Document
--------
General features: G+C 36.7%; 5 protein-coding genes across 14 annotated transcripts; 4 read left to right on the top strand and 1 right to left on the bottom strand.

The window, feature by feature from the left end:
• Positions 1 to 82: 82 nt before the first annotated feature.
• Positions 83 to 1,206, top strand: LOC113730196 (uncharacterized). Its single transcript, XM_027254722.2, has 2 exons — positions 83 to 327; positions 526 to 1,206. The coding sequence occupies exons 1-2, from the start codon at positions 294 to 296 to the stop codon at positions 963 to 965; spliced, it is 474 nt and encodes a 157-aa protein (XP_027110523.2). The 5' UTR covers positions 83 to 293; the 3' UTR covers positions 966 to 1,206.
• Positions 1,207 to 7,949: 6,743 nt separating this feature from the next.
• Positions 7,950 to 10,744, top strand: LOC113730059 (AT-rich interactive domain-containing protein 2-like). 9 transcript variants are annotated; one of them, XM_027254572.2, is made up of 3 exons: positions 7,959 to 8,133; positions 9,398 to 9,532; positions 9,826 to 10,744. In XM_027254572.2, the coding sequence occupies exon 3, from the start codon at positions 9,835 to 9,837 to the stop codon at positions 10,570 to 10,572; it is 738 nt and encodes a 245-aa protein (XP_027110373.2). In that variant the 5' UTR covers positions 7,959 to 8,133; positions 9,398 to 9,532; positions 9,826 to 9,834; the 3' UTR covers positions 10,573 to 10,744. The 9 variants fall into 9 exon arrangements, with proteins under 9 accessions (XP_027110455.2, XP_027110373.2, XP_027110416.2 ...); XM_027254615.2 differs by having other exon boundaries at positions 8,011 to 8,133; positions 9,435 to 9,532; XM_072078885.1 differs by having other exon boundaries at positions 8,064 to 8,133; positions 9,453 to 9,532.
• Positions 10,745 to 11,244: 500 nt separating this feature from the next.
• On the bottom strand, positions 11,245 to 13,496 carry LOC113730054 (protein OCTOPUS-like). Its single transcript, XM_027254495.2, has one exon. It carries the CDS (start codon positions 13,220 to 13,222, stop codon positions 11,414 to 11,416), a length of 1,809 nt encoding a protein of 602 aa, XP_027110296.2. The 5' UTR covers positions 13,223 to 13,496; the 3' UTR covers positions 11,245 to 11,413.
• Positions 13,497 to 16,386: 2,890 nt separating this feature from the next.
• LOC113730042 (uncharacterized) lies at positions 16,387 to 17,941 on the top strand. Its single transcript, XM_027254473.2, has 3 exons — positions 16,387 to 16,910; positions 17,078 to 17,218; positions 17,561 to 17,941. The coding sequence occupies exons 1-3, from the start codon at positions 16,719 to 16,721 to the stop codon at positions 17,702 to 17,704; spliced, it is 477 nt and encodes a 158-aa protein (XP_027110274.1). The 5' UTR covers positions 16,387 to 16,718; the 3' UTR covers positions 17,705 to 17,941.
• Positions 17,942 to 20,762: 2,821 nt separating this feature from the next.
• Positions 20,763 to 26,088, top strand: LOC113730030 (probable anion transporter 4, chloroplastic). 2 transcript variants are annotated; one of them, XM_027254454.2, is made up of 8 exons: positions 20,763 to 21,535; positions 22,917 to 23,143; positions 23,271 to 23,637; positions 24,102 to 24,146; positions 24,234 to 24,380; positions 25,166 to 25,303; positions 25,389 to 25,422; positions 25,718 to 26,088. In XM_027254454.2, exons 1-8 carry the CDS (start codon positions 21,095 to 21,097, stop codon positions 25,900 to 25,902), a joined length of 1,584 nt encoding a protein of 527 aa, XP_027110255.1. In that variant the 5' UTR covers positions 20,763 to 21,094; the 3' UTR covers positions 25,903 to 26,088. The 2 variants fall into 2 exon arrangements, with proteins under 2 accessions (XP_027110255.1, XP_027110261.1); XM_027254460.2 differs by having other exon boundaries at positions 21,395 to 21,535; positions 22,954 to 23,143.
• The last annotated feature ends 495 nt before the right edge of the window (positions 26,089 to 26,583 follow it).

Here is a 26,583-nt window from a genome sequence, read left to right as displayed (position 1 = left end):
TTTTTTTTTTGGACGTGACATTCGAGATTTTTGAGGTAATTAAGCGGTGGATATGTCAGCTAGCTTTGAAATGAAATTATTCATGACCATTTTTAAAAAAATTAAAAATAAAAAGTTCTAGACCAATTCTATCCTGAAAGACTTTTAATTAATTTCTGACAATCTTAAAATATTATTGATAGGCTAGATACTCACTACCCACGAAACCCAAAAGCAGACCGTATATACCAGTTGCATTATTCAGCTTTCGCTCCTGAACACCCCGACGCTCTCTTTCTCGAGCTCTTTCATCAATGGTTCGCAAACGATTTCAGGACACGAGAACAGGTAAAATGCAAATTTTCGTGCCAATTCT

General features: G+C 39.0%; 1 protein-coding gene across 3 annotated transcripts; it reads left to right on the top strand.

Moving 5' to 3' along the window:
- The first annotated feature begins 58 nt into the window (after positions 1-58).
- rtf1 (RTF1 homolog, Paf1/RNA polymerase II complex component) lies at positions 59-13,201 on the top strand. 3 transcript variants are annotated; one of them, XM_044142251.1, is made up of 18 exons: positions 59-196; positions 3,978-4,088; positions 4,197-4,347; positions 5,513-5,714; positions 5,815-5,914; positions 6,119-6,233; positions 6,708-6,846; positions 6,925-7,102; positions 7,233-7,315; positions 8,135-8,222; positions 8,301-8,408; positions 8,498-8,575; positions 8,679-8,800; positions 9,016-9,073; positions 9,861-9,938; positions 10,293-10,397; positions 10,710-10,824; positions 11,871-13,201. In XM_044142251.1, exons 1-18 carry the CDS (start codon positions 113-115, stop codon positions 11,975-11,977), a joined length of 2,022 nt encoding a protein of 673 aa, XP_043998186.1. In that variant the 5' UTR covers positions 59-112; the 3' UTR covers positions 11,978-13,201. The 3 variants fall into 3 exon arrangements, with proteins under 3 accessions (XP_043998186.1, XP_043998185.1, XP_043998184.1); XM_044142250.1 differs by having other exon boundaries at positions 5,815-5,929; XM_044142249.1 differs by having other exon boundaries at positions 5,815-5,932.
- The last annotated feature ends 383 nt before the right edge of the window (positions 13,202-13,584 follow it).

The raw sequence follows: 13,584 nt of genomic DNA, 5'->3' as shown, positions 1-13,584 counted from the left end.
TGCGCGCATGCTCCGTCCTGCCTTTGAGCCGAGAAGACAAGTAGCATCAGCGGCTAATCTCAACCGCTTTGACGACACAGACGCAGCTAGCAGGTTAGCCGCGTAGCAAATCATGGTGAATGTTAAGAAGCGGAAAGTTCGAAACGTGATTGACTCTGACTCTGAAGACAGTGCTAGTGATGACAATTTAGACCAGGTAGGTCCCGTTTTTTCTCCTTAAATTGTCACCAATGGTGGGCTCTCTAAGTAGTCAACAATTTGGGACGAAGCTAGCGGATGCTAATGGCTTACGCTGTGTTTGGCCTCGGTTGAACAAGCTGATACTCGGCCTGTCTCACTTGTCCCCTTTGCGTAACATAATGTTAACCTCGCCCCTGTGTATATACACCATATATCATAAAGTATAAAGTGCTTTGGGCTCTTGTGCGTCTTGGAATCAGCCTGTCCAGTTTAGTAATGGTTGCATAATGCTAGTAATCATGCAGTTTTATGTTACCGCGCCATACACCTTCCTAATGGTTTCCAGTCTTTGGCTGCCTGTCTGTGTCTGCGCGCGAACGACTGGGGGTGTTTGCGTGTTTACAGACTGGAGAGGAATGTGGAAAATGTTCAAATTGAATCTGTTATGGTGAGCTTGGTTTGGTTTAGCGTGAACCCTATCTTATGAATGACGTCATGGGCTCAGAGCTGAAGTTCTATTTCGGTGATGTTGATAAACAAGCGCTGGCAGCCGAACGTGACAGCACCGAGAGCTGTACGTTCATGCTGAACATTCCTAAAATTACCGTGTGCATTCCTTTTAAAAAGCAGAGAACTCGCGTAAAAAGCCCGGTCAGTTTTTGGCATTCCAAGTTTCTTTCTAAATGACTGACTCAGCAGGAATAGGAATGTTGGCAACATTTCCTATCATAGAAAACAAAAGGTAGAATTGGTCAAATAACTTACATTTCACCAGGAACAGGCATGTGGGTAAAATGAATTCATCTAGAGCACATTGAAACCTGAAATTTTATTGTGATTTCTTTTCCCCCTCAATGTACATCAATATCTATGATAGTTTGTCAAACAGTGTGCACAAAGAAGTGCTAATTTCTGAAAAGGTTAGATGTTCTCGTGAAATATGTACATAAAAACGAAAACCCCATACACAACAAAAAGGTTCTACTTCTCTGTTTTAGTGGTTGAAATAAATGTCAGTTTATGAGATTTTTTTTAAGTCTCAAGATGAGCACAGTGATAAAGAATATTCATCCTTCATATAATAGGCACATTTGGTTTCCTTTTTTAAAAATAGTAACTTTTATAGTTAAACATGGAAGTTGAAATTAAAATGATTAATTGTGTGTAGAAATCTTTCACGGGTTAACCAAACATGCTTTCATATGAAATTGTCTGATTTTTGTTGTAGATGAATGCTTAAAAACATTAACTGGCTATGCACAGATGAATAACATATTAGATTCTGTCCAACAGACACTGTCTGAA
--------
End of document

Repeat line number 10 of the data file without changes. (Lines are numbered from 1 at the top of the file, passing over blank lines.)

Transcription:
• LOC113730042 (uncharacterized) lies at positions 16,387 to 17,941 on the top strand. Its single transcript, XM_027254473.2, has 3 exons — positions 16,387 to 16,910; positions 17,078 to 17,218; positions 17,561 to 17,941. The coding sequence occupies exons 1-3, from the start codon at positions 16,719 to 16,721 to the stop codon at positions 17,702 to 17,704; spliced, it is 477 nt and encodes a 158-aa protein (XP_027110274.1). The 5' UTR covers positions 16,387 to 16,718; the 3' UTR covers positions 17,705 to 17,941.